By 2040, we actually have $1M in stocks and cash and our "dividends" are now $80,000 a year. I'm 55 and in 2040 I'll be 77 so if I have $100,000 to invest now, I'll be getting 80% of that money, EVERY YEAR, in dividends alone while still building on my $1M asset pile in 2040. That's not boring at all, is it? Not only that but, historically, dividend-paying stocks tend to keep up with inflation so it will be an inflation-adjusted $80,000/yr to splurge on early-bird specials.

It's a boring, tedious way to make money but it's also very effective and one of the key tools we like to put in our Members' belts at PSW. Throughout earnings season, we'll be looking for solid dividend-paying companies that are beaten down and fit our 6-year profile for rolling over because, with that plan, anyone who is 20 years from retirement can put one year's salary into a portfolio and have a very good chance of locking in their salary for life going forward. That's what intelligent investing is all about!

Meanwhile, we'll see if the market is going to spring back from yesterday's pullback but it was a low-volume affair and not much of a sign of anything. BitCoin is crashing down to $10,000 this morning so we're thrilled that we cashed out $10,000 ago and we're not interested in getting back in until it's $1,000 but our GreenCoins (GRE) are holding up very well (surprisingly), still at 0.001370 this morning, though well off the highs but still 5x where we talked about them in early December (the green is the price in Dollars, the yellow is the price in BitCoins).

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Our buy-in for GRE remains 0.00022 but we may never see that again while 0.0036 is still a good spot to take profits. GreenCoin is a decade behind BitCoin so we have to be patient – we're not going to make 1,000x overnight and we take 10% off the table whenever we make 10x so, like our dividend-payers, we have our original investment back in our pocket to pursue other opportunities while letting 90% of our original money to keep going for as long as it wants to.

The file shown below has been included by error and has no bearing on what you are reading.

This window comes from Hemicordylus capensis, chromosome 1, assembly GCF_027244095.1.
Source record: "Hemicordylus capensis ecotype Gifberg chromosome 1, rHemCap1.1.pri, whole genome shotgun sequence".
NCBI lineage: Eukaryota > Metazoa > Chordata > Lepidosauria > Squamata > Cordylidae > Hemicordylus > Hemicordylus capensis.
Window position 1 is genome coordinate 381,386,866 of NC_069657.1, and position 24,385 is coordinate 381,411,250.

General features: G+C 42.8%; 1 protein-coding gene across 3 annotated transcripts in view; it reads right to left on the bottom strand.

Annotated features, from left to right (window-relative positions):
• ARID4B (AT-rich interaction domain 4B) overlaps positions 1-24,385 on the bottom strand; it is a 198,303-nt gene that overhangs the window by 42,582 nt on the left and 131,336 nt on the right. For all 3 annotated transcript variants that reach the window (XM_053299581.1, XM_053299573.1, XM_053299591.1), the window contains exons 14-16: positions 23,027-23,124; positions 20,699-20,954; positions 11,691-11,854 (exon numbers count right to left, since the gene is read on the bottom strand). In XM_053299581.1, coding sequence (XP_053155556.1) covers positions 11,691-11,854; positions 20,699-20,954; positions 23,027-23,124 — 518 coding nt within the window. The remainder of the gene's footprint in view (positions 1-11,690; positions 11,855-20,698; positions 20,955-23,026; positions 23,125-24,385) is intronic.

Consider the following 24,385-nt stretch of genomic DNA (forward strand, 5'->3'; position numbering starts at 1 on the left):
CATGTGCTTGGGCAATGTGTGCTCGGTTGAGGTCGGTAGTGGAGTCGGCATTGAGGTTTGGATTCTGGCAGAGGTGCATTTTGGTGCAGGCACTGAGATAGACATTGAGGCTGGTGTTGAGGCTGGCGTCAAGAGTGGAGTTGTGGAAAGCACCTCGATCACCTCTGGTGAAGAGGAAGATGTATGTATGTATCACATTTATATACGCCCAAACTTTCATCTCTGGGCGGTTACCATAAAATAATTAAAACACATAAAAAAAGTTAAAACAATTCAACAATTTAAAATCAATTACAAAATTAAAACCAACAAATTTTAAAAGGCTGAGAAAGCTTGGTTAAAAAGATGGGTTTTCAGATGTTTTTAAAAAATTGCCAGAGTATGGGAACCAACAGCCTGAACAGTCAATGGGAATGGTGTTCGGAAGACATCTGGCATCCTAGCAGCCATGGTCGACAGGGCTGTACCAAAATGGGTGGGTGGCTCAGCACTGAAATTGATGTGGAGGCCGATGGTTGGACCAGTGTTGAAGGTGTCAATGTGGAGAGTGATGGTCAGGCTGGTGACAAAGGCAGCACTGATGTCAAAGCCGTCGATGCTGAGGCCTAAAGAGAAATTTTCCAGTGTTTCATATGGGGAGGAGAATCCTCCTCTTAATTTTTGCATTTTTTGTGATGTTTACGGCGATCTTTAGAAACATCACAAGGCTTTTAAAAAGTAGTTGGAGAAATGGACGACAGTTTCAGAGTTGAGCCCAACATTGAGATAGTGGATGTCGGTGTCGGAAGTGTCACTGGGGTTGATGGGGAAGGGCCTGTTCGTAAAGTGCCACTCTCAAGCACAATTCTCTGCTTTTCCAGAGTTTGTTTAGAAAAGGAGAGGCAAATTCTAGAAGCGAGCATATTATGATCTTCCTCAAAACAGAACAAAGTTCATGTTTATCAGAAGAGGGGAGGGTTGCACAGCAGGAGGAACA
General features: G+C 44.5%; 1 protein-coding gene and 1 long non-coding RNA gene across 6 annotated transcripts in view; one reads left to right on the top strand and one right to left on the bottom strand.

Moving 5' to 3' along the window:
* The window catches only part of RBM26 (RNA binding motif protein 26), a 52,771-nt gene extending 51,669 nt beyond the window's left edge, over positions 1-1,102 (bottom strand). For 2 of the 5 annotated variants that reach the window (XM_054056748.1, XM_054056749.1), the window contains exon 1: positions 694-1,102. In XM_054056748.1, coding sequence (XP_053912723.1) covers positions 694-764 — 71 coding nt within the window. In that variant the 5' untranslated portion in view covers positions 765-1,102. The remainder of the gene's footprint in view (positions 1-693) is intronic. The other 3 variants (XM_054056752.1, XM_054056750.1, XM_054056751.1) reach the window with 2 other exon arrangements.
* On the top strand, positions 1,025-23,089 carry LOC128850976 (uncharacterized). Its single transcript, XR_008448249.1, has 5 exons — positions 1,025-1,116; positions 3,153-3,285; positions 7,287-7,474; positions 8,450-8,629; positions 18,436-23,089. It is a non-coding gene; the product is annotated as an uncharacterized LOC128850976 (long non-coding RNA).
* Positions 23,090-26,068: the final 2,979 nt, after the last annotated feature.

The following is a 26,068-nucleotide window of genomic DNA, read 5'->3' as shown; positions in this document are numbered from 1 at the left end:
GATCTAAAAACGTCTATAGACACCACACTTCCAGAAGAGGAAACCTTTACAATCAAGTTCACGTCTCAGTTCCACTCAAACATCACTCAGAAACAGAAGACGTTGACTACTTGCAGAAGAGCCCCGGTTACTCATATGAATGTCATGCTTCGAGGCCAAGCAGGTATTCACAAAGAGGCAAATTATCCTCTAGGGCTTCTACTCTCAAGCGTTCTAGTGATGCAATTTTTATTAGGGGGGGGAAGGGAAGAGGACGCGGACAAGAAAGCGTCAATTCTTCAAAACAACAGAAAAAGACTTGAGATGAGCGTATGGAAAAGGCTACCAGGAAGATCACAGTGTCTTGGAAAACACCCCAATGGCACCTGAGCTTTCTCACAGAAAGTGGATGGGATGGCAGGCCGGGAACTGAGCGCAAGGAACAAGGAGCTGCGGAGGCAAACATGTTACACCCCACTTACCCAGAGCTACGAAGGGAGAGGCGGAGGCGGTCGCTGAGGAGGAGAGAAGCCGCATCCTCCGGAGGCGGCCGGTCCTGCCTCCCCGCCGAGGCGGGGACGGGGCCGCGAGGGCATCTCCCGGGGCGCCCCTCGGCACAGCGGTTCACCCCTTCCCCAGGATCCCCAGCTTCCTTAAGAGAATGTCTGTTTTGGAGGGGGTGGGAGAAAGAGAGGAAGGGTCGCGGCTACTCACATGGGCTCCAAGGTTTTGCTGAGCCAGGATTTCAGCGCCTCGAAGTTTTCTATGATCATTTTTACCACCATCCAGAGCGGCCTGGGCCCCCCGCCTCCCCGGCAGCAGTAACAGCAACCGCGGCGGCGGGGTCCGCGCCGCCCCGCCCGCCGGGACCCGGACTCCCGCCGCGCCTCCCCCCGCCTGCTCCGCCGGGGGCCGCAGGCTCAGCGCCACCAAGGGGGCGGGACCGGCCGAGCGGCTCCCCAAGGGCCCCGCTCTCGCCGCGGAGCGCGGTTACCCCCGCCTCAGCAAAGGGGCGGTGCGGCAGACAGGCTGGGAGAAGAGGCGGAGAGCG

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With BitCoin, we came in at $600 and sold the last of ours at $18,500 but let's say we began with 10 at $100 and followed that rule of thumb. We would have spent $1,000 in 10 and then cashed one for $1,000 and another at $10,000 and another at $20,000 and then, hopefully, we would have cashed at least 2 of the 7 left between $20,000 and $10,000 so let's say an average of $15,000. That would leave us with 5 BitCoins and $61,000 in cash from our $1,000 investment and the 5 coins are worth (for now) $10,000 so $111,000 total is more than 1/2 the most we could have possibly made if we timed it perfectly.

When investing in fads or even in bubble markets – it's not worth it to try to time things perfectly when we can capture so much of the upside with an intelligent scaling strategy of taking profits off the table at set benchmarks. Don't let greed drive your trading decisions and you will do very well – without all the stress!

Be careful out there.